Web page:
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Google's One Pass: is it actually competing with Apple?

Google's One Pass: is it actually competing with Apple?

Yesterday, Google announced its new One Pass service for digital payments for news, just after Apple's announcement that it is introducing an in-app subscription plan for content-producers. It makes use of the existing e-commerce system Google Checkout: once users sign up for this they can make payments on the websites of participating publishers when they are signed in to their Google accounts.

Media General, Axel Springer, Gruner + Jahr, Nouvel Observateur's publisher, Prisa and Rust Communications are among those who have signed on.

Google has traditionally had a somewhat tumultuous relationship with publishers as a result of conflict over copyright, but has recently made an effort to present itself as publisher-friendly. And reactions from commentators to the latest announcement have largely been positive, though reserved in their enthusiasm. "Google is selling flexibility," as Nieman Lab's Joshua Benton said. Bundling with print shouldn't be a problem, and neither should all-access, all-platform subscriptions.

Google's 10% cut of subscription revenue is lower than Apple's at 30%, but still not low enough? Benton argued that 10% was still high, as Google Checkout fees are 2.9% plus a transaction cost. A Forrester analyst quoted by the New York Times said that "No publisher in their right mind would sign up to give away 10 percent of Web-based revenues." Google CEO Eric Schmidt said that the 10% fee "roughly covers our costs," the Wall Street Journal reported.

Although it seems clear that Google's announcement was timed to take on Apple, it is necessary to remember that One Pass and Apple's new service are not the same thing. Apple is launching a subscription system for sales of content within apps on its platforms, Google is launching an entire digital payment system, likely focused more online than on applications.

There is surely no reason why publishers might not want to use both: make in-app subscriptions available within Apple apps, taking advantage of the fact that 160 million users already have iTunes accounts and can make one-click purchases, and use Google's system online and for Android apps.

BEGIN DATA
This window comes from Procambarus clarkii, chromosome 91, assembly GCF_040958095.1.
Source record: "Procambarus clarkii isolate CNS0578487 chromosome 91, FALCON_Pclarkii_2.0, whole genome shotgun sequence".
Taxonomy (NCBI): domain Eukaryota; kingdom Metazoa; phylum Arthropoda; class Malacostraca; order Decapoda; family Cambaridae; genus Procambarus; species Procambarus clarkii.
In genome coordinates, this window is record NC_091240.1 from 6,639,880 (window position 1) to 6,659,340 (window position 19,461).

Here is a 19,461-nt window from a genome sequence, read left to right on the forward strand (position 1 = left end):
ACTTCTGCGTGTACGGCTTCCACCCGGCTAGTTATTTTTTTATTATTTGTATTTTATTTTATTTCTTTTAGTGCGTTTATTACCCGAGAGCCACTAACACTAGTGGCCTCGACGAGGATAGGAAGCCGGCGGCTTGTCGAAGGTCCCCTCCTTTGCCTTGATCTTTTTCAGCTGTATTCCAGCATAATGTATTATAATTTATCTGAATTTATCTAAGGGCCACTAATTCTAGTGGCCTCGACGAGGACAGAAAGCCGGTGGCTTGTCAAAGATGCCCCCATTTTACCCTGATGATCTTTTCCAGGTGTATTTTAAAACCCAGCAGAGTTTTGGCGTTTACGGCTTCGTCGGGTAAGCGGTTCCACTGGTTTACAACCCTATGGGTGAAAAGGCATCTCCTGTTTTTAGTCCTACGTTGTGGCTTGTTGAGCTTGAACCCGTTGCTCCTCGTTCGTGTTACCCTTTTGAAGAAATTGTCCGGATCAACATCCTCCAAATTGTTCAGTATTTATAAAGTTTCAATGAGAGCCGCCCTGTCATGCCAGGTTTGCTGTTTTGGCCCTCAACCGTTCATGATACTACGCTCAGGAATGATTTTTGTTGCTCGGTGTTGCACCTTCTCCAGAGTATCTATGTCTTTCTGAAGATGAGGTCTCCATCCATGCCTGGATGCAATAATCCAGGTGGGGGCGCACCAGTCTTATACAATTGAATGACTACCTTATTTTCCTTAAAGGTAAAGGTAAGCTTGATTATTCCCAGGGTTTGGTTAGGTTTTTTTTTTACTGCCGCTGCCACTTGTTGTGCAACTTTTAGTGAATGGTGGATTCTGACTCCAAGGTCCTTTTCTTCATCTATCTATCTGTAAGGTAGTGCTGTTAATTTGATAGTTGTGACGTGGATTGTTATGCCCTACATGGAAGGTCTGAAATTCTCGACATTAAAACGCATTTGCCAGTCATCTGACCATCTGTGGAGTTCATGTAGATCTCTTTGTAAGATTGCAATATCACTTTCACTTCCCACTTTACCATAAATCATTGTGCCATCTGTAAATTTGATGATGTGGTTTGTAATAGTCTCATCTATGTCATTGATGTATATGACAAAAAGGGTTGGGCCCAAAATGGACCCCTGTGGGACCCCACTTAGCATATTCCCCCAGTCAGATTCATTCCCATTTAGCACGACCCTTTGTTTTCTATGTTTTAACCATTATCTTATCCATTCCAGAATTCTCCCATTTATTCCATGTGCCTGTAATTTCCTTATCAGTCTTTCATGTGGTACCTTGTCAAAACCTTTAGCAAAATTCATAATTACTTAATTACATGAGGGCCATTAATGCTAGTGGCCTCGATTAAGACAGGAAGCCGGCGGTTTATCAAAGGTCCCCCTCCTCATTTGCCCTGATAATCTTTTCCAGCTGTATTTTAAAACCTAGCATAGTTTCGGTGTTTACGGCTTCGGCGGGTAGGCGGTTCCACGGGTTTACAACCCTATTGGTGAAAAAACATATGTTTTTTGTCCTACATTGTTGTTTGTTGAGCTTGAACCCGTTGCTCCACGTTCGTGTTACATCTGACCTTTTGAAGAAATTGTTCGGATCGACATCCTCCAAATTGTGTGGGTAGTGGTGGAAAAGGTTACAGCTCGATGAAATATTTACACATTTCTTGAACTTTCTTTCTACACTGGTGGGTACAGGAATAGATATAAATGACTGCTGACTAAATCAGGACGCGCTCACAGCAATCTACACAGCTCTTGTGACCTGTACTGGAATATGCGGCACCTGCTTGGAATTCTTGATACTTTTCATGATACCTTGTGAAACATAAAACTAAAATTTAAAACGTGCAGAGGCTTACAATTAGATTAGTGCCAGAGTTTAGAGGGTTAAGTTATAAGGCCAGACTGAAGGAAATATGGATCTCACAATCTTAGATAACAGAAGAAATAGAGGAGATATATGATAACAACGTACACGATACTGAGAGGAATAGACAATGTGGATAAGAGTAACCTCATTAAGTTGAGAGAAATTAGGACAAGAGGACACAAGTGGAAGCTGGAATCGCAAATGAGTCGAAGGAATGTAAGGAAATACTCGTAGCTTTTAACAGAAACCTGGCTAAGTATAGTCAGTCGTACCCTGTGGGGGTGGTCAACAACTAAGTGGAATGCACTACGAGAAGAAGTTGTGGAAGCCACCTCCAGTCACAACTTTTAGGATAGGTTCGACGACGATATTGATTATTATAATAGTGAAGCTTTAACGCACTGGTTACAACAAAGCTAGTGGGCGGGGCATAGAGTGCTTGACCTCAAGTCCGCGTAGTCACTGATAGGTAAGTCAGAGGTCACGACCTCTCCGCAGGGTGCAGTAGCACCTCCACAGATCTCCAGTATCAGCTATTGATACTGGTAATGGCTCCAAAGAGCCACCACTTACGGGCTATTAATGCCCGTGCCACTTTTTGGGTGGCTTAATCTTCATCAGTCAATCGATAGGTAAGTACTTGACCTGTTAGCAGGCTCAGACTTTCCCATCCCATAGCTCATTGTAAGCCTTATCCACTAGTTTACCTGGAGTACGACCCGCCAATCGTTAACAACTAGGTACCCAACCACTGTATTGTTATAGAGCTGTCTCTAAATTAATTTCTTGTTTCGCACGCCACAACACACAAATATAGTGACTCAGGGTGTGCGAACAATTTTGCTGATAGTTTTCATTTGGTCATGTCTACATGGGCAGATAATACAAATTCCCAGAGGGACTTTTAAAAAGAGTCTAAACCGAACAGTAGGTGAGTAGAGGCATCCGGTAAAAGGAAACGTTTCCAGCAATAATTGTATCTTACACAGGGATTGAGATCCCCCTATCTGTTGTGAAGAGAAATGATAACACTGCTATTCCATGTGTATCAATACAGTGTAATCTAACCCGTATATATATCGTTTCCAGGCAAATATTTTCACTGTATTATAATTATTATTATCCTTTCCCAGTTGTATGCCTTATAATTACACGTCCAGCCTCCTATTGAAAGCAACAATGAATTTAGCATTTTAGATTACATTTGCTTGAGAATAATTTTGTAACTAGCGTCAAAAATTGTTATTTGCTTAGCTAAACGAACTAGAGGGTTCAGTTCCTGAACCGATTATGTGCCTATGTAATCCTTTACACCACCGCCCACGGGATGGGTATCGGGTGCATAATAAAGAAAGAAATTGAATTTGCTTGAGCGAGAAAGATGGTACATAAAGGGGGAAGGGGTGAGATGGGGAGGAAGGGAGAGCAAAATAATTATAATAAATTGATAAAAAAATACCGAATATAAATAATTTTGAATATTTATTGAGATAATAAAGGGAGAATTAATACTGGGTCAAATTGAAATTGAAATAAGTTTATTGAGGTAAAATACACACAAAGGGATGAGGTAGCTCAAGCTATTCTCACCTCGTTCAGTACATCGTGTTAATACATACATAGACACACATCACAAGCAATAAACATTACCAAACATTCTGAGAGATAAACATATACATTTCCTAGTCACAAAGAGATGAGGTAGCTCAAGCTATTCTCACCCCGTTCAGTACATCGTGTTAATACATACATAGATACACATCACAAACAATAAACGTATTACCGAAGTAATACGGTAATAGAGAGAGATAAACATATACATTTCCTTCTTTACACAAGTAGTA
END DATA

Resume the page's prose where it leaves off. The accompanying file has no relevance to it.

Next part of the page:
One of One Pass' first clients, Popular Science, is being offered for the same price for sale via Apple's new subscription system.

The New York Times specified that if publishers want to sell content via Android apps, they must comply with Android's revenue split which gives Google 30%. However, they can avoid selling within the app and direct customers to a website to make a purchase - something which Apple does not allow them to do.

As a system for online payments, Poynter's Rick Edmonds noted that One Pass positions Google in direct competition with Press+, Journalism Online's online payment system.

And Media General is planning to test both, Edmonds explained. The Richmond Times-Dispatch, the chain's flagship paper, will start to use One Pass later this year, and it is already experimenting with a metered model using Press+ at a daily in Hickory, North Carolina. The Richmond Times-Dispatch will use One Pass to put selected premium content behind a paywall.

Edmonds spoke to Gordon Crovitz, co-founder of Journalism Online along with Steve Brill, who said that he welcomes the competition but believes that his system is superior because it is neutral, and because it gives publishers exclusive access to customer data.

One Pass will share customer data, such as names, zip codes and email addresses with publishers, which makes it in this sense more appealing than Apple's plans, in which the data is only available if consumers opt in to share it. However, as TechCrunch reported, billing information will not be shared, and users can opt-out of sharing anything. With Press+, the publishers get everything.

So in the Apple-Google-Journalism Online battle, who will come out on top? Android is steadily increasing its market share in terms of number of devices shipped, but Apple's app store is still far larger and most publishers have focus on iPhone/iPad first strategies. Even if they are frustrated by Apple's conditions, can they ignore these 160 million iTunes users who are generally willing to purchase content, especially if Apple does not allow these potential customers to subscribe any other way? Google's flexibility and more favourable conditions will be welcomed, but this doesn't mean that publishers won't sign up to sell content subscriptions through Apple.

Source: Poynter, New York Times, Nieman Lab, Wall Street Journal,



Emma Goodman


2011-02-17 13:50

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